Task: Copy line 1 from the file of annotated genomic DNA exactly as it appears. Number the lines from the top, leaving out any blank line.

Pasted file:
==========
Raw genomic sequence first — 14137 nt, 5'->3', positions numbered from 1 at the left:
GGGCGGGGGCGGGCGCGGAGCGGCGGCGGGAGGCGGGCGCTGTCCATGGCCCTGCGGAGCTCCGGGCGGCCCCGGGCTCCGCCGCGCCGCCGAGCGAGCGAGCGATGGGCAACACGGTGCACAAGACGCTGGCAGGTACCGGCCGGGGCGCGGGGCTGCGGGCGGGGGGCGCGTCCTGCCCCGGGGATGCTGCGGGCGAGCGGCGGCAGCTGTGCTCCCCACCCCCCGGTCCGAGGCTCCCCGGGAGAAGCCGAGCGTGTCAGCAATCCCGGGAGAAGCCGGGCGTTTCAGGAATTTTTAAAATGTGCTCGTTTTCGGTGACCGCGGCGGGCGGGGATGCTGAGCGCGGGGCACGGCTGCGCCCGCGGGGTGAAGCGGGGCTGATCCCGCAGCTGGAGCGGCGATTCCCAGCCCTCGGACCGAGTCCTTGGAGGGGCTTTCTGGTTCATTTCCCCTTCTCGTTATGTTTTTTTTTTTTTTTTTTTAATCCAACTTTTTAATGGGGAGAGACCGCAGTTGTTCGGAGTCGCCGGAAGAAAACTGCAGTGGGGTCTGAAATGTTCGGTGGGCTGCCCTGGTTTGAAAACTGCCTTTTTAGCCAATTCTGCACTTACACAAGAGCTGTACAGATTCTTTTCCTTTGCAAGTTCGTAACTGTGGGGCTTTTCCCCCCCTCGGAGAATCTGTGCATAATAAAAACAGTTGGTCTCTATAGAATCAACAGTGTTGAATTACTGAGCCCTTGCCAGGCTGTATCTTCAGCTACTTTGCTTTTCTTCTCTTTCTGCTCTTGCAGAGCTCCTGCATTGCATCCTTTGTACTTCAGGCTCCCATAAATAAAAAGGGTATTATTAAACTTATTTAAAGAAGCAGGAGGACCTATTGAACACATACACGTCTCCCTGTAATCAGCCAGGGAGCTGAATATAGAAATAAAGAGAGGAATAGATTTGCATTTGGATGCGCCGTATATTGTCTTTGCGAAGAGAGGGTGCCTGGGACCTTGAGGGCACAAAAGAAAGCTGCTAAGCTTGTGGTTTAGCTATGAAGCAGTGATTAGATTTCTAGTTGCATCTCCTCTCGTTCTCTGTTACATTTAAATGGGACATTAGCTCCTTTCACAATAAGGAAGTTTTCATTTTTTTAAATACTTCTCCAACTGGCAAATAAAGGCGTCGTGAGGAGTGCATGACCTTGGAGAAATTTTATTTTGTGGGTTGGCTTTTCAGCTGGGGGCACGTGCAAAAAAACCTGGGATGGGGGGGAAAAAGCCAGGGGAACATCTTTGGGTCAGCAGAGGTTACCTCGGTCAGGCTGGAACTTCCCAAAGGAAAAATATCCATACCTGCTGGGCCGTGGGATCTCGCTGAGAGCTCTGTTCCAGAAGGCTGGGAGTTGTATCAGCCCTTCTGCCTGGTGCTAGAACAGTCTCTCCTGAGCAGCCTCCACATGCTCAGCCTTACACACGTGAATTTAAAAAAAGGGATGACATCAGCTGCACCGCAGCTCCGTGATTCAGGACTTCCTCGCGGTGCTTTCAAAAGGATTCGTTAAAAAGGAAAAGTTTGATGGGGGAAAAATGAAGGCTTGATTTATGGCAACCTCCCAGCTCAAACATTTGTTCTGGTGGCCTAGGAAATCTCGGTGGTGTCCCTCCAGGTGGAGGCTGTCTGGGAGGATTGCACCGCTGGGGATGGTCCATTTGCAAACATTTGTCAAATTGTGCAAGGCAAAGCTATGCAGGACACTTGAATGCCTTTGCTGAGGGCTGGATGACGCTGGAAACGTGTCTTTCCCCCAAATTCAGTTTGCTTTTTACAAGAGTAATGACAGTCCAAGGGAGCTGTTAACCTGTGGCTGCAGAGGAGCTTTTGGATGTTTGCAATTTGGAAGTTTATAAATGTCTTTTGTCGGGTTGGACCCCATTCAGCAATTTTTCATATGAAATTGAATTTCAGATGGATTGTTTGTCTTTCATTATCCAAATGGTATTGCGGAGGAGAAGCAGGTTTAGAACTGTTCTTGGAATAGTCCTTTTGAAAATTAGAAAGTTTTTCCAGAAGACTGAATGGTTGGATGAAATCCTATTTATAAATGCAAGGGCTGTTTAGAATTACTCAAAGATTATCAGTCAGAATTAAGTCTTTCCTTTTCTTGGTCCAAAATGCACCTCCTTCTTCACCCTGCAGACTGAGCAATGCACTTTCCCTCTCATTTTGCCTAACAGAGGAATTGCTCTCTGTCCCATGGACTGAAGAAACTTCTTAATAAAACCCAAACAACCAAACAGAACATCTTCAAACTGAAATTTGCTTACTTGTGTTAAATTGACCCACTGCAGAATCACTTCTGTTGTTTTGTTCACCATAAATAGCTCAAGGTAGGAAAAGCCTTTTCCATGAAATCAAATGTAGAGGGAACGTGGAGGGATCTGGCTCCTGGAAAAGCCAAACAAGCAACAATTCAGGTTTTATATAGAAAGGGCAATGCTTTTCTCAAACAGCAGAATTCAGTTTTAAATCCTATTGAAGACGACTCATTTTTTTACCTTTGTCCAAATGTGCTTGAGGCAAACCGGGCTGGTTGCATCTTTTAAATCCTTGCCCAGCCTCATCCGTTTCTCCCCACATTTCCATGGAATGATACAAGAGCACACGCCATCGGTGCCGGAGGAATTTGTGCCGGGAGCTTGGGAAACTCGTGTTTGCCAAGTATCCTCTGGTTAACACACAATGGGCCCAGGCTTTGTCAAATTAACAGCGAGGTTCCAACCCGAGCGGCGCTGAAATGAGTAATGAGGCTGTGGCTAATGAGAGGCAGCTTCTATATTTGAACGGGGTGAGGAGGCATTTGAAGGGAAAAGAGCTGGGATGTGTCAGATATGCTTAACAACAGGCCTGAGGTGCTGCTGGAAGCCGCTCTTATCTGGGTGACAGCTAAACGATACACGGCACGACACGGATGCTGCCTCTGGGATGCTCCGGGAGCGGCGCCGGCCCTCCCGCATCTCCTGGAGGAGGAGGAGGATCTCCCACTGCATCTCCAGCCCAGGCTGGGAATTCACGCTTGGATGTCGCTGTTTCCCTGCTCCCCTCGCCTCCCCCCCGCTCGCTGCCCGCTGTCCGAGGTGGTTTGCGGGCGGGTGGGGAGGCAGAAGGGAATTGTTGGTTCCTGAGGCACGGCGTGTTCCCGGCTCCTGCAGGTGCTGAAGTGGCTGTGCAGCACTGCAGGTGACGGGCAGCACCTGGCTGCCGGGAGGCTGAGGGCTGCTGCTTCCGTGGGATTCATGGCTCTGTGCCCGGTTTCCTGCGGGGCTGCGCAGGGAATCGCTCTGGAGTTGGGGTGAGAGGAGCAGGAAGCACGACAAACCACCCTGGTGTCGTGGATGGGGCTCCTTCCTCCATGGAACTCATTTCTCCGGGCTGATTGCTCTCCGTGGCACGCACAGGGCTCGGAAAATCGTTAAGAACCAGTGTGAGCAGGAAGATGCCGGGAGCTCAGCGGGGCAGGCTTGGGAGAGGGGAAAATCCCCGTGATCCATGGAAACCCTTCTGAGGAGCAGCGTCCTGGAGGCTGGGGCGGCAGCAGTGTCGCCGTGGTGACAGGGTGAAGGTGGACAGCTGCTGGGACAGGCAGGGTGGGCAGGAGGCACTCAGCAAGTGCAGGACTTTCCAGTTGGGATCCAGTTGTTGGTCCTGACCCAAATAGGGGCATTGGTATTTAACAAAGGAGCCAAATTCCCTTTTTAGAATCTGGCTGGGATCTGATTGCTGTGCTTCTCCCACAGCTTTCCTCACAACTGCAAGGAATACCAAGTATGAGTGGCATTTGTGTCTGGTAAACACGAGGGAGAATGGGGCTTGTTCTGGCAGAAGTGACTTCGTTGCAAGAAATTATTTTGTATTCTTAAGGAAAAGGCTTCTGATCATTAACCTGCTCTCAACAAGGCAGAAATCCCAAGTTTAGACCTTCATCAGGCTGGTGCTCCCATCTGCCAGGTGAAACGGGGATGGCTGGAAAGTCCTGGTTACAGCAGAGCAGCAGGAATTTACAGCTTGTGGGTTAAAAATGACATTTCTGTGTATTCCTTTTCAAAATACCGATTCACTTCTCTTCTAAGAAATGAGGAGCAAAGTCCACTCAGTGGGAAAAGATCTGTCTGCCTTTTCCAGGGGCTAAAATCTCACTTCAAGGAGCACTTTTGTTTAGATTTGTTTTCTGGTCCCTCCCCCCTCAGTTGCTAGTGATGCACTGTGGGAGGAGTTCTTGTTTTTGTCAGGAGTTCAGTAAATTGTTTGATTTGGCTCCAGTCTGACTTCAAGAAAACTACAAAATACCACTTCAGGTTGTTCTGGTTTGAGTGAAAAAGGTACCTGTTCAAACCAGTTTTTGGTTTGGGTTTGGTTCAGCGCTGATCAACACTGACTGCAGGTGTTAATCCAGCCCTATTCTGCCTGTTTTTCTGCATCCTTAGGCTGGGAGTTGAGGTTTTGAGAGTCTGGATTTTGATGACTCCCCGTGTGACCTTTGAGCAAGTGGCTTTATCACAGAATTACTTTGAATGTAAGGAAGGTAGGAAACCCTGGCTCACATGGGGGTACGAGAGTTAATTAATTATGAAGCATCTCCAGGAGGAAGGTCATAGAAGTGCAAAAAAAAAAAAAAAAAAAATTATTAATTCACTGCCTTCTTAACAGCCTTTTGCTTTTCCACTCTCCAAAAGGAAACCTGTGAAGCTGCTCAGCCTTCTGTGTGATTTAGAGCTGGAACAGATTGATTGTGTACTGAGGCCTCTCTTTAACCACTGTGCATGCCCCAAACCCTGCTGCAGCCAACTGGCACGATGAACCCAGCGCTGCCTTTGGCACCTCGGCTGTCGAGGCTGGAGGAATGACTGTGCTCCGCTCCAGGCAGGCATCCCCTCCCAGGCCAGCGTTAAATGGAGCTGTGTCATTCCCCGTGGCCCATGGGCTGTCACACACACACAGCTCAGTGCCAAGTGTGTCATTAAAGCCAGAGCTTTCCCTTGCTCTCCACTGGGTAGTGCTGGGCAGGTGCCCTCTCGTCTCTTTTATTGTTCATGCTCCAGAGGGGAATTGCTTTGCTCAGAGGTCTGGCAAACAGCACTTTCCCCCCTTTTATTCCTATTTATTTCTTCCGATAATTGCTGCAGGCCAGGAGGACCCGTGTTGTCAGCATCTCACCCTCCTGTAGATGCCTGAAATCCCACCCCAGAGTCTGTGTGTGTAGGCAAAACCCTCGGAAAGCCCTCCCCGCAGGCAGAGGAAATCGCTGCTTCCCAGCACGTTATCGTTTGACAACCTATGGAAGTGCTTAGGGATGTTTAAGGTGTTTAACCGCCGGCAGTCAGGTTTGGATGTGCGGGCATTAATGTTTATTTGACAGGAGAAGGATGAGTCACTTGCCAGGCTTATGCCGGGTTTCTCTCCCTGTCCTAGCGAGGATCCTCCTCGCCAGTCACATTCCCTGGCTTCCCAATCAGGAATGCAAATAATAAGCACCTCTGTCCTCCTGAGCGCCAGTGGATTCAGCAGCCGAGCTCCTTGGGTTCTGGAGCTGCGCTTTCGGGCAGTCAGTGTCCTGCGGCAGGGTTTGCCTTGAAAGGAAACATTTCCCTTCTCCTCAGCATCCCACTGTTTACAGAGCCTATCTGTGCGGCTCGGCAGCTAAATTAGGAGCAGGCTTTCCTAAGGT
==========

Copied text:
Raw genomic sequence first — 14137 nt, 5'->3', positions numbered from 1 at the left: